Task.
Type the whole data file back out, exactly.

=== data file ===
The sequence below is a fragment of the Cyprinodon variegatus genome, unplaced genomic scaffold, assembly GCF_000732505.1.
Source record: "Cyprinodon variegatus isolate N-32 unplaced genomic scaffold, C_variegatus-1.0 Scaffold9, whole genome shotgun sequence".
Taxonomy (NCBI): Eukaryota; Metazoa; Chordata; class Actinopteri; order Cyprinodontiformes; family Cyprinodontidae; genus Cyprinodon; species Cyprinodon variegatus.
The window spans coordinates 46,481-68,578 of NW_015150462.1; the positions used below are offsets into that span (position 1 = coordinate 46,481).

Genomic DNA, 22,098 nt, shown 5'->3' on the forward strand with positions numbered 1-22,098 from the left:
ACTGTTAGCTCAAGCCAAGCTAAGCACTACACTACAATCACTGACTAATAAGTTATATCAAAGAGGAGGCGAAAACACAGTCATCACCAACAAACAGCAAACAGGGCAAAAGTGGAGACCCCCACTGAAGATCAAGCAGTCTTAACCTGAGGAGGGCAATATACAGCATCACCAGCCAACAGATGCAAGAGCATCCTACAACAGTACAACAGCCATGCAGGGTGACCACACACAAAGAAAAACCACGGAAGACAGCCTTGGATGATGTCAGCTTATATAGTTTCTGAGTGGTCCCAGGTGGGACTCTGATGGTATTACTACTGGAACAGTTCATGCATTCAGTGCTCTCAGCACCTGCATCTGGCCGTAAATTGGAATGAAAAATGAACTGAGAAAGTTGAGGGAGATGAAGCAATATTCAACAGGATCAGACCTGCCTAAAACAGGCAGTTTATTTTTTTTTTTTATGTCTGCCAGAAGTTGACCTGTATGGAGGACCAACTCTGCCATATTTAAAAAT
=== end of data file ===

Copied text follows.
The sequence below is a fragment of the Cyprinodon variegatus genome, unplaced genomic scaffold, assembly GCF_000732505.1.
Source record: "Cyprinodon variegatus isolate N-32 unplaced genomic scaffold, C_variegatus-1.0 Scaffold9, whole genome shotgun sequence".
Taxonomy (NCBI): Eukaryota; Metazoa; Chordata; class Actinopteri; order Cyprinodontiformes; family Cyprinodontidae; genus Cyprinodon; species Cyprinodon variegatus.
The window spans coordinates 46,481-68,578 of NW_015150462.1; the positions used below are offsets into that span (position 1 = coordinate 46,481).

Genomic DNA, 22,098 nt, shown 5'->3' on the forward strand with positions numbered 1-22,098 from the left:
ACTGTTAGCTCAAGCCAAGCTAAGCACTACACTACAATCACTGACTAATAAGTTATATCAAAGAGGAGGCGAAAACACAGTCATCACCAACAAACAGCAAACAGGGCAAAAGTGGAGACCCCCACTGAAGATCAAGCAGTCTTAACCTGAGGAGGGCAATATACAGCATCACCAGCCAACAGATGCAAGAGCATCCTACAACAGTACAACAGCCATGCAGGGTGACCACACACAAAGAAAAACCACGGAAGACAGCCTTGGATGATGTCAGCTTATATAGTTTCTGAGTGGTCCCAGGTGGGACTCTGATGGTATTACTACTGGAACAGTTCATGCATTCAGTGCTCTCAGCACCTGCATCTGGCCGTAAATTGGAATGAAAAATGAACTGAGAAAGTTGAGGGAGATGAAGCAATATTCAACAGGATCAGACCTGCCTAAAACAGGCAGTTTATTTTTTTTTTTTATGTCTGCCAGAAGTTGACCTGTATGGAGGACCAACTCTGCCATATTTAAAAAT